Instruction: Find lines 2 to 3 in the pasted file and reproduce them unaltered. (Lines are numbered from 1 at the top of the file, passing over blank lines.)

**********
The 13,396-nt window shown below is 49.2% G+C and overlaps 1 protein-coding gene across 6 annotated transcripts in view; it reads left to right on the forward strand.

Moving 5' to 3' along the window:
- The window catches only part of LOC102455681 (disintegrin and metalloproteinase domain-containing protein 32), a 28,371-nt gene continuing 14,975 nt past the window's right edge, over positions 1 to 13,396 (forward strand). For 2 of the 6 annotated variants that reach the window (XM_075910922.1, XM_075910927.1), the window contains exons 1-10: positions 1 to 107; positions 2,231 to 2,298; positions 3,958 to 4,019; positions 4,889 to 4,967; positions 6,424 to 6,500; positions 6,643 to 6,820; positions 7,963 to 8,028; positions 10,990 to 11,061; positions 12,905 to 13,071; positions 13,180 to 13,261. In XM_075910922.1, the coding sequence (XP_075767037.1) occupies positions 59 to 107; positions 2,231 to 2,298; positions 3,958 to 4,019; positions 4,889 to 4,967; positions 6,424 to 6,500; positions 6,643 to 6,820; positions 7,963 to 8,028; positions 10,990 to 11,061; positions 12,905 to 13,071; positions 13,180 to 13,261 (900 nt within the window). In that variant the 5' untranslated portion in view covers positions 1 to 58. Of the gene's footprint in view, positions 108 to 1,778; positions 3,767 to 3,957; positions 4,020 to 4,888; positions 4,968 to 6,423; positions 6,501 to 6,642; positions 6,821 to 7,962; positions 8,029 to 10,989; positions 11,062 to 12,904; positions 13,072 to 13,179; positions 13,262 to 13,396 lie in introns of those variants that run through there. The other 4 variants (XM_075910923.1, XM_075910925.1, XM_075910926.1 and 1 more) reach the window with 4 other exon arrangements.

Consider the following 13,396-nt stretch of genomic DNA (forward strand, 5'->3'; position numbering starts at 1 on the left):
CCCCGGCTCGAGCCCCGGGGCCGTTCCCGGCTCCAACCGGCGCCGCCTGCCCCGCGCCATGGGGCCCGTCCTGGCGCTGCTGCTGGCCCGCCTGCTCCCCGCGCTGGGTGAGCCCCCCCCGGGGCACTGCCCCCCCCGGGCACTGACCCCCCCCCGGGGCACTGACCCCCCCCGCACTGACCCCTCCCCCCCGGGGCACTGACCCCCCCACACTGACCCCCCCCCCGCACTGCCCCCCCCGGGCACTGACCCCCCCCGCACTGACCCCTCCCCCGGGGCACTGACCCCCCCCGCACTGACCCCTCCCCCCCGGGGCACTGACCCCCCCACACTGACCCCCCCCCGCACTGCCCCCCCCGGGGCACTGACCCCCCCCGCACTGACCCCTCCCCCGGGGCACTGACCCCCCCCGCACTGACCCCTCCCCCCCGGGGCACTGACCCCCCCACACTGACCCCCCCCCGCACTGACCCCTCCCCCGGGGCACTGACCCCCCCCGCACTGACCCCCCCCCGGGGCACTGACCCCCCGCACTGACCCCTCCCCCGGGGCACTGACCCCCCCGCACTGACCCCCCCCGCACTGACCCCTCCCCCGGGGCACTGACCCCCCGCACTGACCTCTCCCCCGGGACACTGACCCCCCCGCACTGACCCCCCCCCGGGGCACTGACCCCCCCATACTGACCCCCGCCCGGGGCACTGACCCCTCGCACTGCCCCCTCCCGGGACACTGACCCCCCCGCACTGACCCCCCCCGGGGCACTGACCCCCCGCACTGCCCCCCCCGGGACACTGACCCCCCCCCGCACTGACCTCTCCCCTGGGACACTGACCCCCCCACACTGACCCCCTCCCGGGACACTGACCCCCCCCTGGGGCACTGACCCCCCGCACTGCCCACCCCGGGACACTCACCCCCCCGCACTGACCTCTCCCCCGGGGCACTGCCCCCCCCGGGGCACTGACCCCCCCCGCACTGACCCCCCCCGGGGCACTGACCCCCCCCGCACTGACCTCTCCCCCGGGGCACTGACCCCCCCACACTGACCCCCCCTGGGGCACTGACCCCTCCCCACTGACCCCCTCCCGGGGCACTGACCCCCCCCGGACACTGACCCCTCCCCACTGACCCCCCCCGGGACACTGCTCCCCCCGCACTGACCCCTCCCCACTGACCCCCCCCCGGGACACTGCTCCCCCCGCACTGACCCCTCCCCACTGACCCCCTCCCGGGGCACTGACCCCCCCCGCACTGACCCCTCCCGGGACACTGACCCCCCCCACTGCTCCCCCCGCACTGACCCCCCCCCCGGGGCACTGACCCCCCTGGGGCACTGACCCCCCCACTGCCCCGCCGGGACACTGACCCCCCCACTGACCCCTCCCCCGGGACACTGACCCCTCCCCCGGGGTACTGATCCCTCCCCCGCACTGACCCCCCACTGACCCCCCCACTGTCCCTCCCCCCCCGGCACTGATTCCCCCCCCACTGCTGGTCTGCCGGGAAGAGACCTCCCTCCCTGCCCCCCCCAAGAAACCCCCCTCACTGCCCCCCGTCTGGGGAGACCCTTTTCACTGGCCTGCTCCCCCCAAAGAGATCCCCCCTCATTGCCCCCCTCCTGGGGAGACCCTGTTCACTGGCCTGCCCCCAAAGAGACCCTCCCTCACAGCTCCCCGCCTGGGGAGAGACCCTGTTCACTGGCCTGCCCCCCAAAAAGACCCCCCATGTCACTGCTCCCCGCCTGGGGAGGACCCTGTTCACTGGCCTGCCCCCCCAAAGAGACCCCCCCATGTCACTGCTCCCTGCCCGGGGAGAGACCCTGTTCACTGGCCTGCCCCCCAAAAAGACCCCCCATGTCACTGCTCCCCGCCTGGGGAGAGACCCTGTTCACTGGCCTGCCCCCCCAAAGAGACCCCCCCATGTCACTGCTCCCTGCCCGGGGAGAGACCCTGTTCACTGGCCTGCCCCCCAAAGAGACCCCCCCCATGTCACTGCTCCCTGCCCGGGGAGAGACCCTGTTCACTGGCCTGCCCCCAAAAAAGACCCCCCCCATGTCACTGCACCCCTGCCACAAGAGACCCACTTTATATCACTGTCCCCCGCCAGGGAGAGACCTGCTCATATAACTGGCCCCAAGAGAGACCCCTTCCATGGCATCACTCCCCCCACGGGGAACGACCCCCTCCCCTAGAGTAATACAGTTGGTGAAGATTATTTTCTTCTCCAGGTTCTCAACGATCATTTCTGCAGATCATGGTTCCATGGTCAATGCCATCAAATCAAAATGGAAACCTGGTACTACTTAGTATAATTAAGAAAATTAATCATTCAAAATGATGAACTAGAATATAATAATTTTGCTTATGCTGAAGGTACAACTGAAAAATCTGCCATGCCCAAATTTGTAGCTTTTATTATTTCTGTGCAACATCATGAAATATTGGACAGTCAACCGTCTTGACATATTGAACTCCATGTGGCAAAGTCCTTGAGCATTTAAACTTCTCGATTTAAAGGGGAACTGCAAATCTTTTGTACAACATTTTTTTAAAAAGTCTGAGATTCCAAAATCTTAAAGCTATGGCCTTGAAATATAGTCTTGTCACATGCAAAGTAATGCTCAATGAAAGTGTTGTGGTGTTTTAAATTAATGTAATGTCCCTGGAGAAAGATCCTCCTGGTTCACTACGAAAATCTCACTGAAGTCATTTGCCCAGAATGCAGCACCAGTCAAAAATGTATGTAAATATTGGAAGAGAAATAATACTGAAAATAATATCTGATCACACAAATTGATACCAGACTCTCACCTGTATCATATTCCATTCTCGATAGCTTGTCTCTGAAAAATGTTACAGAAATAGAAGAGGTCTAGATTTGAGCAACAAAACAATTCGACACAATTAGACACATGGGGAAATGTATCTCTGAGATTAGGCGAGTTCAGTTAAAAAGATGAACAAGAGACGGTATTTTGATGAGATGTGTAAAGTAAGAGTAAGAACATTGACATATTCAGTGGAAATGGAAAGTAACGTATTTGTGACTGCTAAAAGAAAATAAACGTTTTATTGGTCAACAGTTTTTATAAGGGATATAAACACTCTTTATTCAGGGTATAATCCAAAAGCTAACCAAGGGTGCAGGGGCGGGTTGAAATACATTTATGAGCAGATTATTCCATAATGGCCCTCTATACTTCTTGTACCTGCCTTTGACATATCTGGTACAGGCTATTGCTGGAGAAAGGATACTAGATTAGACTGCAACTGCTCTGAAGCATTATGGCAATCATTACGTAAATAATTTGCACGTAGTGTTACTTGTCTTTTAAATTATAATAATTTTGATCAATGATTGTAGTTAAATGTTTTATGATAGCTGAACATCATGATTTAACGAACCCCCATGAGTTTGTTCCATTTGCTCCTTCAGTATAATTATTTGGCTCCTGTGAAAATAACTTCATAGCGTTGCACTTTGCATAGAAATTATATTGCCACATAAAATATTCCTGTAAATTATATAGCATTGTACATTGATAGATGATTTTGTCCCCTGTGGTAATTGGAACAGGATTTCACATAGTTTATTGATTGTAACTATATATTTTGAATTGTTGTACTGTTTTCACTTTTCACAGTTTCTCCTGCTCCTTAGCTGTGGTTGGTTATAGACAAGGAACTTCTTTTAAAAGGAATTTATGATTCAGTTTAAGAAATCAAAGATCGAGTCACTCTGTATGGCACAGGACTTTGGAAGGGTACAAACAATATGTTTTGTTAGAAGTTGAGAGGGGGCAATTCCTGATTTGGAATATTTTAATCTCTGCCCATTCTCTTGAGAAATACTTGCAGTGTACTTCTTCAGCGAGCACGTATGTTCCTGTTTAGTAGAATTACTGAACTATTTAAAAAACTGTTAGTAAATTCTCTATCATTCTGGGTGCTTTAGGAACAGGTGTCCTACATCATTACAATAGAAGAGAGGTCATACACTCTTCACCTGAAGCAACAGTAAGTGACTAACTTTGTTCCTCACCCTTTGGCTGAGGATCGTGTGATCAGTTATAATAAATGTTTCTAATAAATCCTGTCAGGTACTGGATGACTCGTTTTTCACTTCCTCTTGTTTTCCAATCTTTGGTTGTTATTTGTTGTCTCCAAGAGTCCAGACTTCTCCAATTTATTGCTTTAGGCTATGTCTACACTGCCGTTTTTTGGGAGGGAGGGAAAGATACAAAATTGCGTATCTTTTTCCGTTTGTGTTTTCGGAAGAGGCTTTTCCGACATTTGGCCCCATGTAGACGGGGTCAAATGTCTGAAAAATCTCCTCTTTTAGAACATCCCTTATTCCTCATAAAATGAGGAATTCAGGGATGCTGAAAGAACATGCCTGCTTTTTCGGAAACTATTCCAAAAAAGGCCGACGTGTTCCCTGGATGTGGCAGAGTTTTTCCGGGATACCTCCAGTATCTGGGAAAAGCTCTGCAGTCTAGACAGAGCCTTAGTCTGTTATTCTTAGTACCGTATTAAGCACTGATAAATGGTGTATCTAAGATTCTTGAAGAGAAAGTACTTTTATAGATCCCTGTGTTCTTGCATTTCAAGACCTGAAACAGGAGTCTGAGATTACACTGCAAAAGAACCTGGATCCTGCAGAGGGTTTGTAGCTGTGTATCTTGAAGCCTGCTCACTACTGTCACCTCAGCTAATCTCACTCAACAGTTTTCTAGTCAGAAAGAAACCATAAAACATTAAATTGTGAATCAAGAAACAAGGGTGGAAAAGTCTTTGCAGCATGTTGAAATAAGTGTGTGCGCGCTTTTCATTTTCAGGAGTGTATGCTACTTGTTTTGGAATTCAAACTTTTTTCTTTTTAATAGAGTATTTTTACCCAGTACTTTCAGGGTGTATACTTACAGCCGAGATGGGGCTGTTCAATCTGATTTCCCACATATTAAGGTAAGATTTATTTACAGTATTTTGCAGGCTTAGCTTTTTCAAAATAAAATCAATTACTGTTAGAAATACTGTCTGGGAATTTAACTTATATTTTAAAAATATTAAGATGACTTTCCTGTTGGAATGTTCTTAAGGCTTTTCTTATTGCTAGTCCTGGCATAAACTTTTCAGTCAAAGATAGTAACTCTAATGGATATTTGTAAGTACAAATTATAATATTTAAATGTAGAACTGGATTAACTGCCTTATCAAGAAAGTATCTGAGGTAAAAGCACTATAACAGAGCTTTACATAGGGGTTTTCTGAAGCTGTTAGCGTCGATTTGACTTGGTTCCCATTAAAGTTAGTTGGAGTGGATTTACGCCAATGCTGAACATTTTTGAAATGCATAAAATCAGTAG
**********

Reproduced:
Moving 5' to 3' along the window:
- The window catches only part of LOC102455681 (disintegrin and metalloproteinase domain-containing protein 32), a 28,371-nt gene continuing 14,975 nt past the window's right edge, over positions 1 to 13,396 (forward strand). For 2 of the 6 annotated variants that reach the window (XM_075910922.1, XM_075910927.1), the window contains exons 1-10: positions 1 to 107; positions 2,231 to 2,298; positions 3,958 to 4,019; positions 4,889 to 4,967; positions 6,424 to 6,500; positions 6,643 to 6,820; positions 7,963 to 8,028; positions 10,990 to 11,061; positions 12,905 to 13,071; positions 13,180 to 13,261. In XM_075910922.1, the coding sequence (XP_075767037.1) occupies positions 59 to 107; positions 2,231 to 2,298; positions 3,958 to 4,019; positions 4,889 to 4,967; positions 6,424 to 6,500; positions 6,643 to 6,820; positions 7,963 to 8,028; positions 10,990 to 11,061; positions 12,905 to 13,071; positions 13,180 to 13,261 (900 nt within the window). In that variant the 5' untranslated portion in view covers positions 1 to 58. Of the gene's footprint in view, positions 108 to 1,778; positions 3,767 to 3,957; positions 4,020 to 4,888; positions 4,968 to 6,423; positions 6,501 to 6,642; positions 6,821 to 7,962; positions 8,029 to 10,989; positions 11,062 to 12,904; positions 13,072 to 13,179; positions 13,262 to 13,396 lie in introns of those variants that run through there. The other 4 variants (XM_075910923.1, XM_075910925.1, XM_075910926.1 and 1 more) reach the window with 4 other exon arrangements.